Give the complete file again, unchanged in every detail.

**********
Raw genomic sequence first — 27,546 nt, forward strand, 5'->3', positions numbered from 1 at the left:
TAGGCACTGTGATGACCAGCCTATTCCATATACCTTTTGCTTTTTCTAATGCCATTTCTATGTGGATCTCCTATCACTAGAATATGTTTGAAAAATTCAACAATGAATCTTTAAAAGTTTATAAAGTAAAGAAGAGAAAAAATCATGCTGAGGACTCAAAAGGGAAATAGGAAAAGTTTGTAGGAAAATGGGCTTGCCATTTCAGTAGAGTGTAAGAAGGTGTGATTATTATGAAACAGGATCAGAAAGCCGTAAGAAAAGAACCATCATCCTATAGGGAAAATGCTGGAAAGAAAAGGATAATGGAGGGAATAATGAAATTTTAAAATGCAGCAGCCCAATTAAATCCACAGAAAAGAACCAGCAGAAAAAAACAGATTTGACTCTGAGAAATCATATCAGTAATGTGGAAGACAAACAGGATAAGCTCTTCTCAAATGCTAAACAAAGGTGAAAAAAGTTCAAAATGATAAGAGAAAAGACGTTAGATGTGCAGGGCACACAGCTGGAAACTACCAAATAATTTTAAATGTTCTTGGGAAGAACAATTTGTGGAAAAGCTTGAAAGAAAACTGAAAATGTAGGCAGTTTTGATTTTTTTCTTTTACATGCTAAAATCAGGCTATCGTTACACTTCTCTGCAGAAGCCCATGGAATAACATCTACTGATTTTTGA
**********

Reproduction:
Raw genomic sequence first — 27,546 nt, forward strand, 5'->3', positions numbered from 1 at the left:
TAGGCACTGTGATGACCAGCCTATTCCATATACCTTTTGCTTTTTCTAATGCCATTTCTATGTGGATCTCCTATCACTAGAATATGTTTGAAAAATTCAACAATGAATCTTTAAAAGTTTATAAAGTAAAGAAGAGAAAAAATCATGCTGAGGACTCAAAAGGGAAATAGGAAAAGTTTGTAGGAAAATGGGCTTGCCATTTCAGTAGAGTGTAAGAAGGTGTGATTATTATGAAACAGGATCAGAAAGCCGTAAGAAAAGAACCATCATCCTATAGGGAAAATGCTGGAAAGAAAAGGATAATGGAGGGAATAATGAAATTTTAAAATGCAGCAGCCCAATTAAATCCACAGAAAAGAACCAGCAGAAAAAAACAGATTTGACTCTGAGAAATCATATCAGTAATGTGGAAGACAAACAGGATAAGCTCTTCTCAAATGCTAAACAAAGGTGAAAAAAGTTCAAAATGATAAGAGAAAAGACGTTAGATGTGCAGGGCACACAGCTGGAAACTACCAAATAATTTTAAATGTTCTTGGGAAGAACAATTTGTGGAAAAGCTTGAAAGAAAACTGAAAATGTAGGCAGTTTTGATTTTTTTCTTTTACATGCTAAAATCAGGCTATCGTTACACTTCTCTGCAGAAGCCCATGGAATAACATCTACTGATTTTTGA